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Wednesday, 15 June 2011
Page: 3022

Australian Broadcasting Corporation

(Question No. 585)

Senator Abetz asked the Minister for Broadband, Communications and the Digital Economy, upon notice, on 8 April 2011:

Given that:

(a) the Australian Broadcasting Corporation (ABC) has previously agreed that the West Bank security barrier is predominantly a fence and not a wall (response to question on notice no. 157);

(b) the ABC has advised that 'the barrier has been referred to in a number of ways' and cited four instances which used the terms 'security barrier' and 'border fence', however, the examples cited were about the Gaza barrier, which is a fence for the entirety of the Gaza/Israel border;

(c) the ABC advised further that it 'accepts that specific context is relevant in each circumstance';

(d) a protest at the barrier at Bil'in was the specific context for the broadcast headed 'Protester killed in campaign against West Bank wall' (AM, 25 April 2009); notwithstanding that the barrier was, and is entirely in the form of a fence, there are multiple instances in this report where the barrier is referred to as a 'wall'; and

(e) additionally, the report used the term 'wall' when referring to the entirety of the security barrier, terminology favoured by Israel's critics and commonplace in ABC reports:

(1) Does the ABC now concede that it often uses the expression 'wall' or similar expressions when referring to the entirety of the West Bank security barrier and/or when referring to a section of the barrier that is entirely in the form of a fence.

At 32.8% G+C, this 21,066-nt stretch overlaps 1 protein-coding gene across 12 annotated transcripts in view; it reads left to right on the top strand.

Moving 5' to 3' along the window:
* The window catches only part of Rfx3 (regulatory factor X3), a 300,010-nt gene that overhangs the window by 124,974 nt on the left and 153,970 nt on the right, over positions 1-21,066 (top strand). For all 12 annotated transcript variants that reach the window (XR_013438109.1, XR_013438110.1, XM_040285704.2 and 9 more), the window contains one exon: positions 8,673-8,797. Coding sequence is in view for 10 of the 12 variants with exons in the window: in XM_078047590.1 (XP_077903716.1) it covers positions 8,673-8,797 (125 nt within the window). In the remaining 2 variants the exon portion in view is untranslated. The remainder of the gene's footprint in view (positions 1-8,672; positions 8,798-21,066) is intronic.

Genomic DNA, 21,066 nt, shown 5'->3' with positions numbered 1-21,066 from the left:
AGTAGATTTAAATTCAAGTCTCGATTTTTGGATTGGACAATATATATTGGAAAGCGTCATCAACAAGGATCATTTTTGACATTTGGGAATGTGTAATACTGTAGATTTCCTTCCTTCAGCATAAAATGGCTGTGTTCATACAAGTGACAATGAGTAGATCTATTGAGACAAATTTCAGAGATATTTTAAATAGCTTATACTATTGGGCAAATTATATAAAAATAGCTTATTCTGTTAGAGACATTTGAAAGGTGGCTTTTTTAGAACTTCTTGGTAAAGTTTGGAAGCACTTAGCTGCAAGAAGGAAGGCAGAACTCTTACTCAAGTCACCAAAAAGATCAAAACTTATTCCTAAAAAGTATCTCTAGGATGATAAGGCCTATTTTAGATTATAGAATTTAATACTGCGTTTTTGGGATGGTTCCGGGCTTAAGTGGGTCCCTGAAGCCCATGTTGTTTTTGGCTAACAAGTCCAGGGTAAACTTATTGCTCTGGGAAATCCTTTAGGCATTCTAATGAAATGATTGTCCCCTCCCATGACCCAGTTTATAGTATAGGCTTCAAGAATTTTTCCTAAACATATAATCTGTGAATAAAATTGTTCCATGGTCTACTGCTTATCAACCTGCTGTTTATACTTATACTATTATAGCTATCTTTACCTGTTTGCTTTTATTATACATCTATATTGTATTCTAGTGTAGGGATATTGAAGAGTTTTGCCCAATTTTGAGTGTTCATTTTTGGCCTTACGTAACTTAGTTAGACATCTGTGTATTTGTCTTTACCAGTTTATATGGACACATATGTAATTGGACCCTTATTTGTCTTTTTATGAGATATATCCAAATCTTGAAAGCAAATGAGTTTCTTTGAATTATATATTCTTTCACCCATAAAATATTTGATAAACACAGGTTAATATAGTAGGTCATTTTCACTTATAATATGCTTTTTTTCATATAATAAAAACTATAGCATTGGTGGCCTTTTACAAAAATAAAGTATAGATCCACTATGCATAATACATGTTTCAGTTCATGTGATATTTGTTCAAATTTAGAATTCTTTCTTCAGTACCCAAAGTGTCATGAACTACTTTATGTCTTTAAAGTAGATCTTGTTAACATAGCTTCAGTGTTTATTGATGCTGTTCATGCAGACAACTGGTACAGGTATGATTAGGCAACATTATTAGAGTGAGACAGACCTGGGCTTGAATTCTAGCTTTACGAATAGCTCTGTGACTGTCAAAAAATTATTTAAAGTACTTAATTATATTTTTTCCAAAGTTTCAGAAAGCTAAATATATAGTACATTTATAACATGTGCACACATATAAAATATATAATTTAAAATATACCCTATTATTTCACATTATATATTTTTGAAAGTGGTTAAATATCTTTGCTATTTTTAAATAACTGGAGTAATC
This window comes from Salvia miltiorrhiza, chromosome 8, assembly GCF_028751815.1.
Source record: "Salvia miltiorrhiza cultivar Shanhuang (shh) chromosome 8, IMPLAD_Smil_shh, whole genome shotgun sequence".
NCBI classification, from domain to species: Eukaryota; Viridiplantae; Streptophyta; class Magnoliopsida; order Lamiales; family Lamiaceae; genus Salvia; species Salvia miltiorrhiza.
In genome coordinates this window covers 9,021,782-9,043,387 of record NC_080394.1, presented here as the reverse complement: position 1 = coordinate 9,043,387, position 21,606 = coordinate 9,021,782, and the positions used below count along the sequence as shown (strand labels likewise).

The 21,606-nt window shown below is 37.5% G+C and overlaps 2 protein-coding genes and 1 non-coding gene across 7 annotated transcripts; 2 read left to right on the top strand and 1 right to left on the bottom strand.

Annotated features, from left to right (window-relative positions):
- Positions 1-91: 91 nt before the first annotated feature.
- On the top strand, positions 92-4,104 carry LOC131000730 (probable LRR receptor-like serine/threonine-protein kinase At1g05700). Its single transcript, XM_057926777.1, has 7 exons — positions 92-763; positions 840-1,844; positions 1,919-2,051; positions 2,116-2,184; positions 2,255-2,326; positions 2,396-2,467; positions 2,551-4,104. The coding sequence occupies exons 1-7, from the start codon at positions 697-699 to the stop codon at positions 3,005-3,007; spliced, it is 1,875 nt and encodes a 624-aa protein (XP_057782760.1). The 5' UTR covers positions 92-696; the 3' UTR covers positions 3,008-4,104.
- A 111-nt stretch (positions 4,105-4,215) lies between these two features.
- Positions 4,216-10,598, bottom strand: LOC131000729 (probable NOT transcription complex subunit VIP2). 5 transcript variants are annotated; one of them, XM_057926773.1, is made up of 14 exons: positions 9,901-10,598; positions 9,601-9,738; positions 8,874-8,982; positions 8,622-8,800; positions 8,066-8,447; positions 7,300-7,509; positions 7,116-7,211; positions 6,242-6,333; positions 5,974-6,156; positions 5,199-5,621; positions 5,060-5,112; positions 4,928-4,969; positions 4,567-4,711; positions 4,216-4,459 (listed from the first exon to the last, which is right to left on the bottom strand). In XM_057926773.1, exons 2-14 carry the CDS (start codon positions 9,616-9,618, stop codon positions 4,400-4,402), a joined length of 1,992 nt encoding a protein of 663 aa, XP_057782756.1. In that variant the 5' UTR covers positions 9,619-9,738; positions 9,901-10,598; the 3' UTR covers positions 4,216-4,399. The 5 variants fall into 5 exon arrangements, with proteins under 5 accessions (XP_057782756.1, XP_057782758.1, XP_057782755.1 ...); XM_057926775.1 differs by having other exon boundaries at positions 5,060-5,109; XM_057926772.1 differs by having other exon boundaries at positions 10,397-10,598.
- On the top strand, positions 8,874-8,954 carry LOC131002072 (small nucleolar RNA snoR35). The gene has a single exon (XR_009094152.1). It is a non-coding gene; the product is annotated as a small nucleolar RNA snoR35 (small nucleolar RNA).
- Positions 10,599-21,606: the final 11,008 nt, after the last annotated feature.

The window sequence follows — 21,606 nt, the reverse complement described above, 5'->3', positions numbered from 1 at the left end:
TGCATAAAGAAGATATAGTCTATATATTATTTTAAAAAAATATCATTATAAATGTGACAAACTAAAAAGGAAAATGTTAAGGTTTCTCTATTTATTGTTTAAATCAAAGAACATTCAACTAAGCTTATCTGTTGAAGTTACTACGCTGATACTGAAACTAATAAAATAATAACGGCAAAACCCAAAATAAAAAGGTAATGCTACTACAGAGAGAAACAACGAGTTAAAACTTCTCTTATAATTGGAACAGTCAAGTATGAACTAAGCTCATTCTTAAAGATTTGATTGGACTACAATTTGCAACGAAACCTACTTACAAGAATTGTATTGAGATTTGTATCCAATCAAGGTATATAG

(2) Does the ABC concede that such usage breaches the requirements in the editorial policies for accuracy and impartiality.

Senator Conroy: The answer to the honourable senator's question is as follows:

The story in question picks up the usage employed by groups such as the International Court of Justice, but the reporter also specifically refers to the particular section of the barrier as an "eight metre high razor-wire fence".

The ABC agrees that care needs to be exercised to avoid using the labels favoured by one side or the other and to be as accurate as possible. In this instance, it was clearly more accurate to refer to this particular section of the barrier as a fence, which is what the reporter did in the key element of the story when describing the local activities she was observing.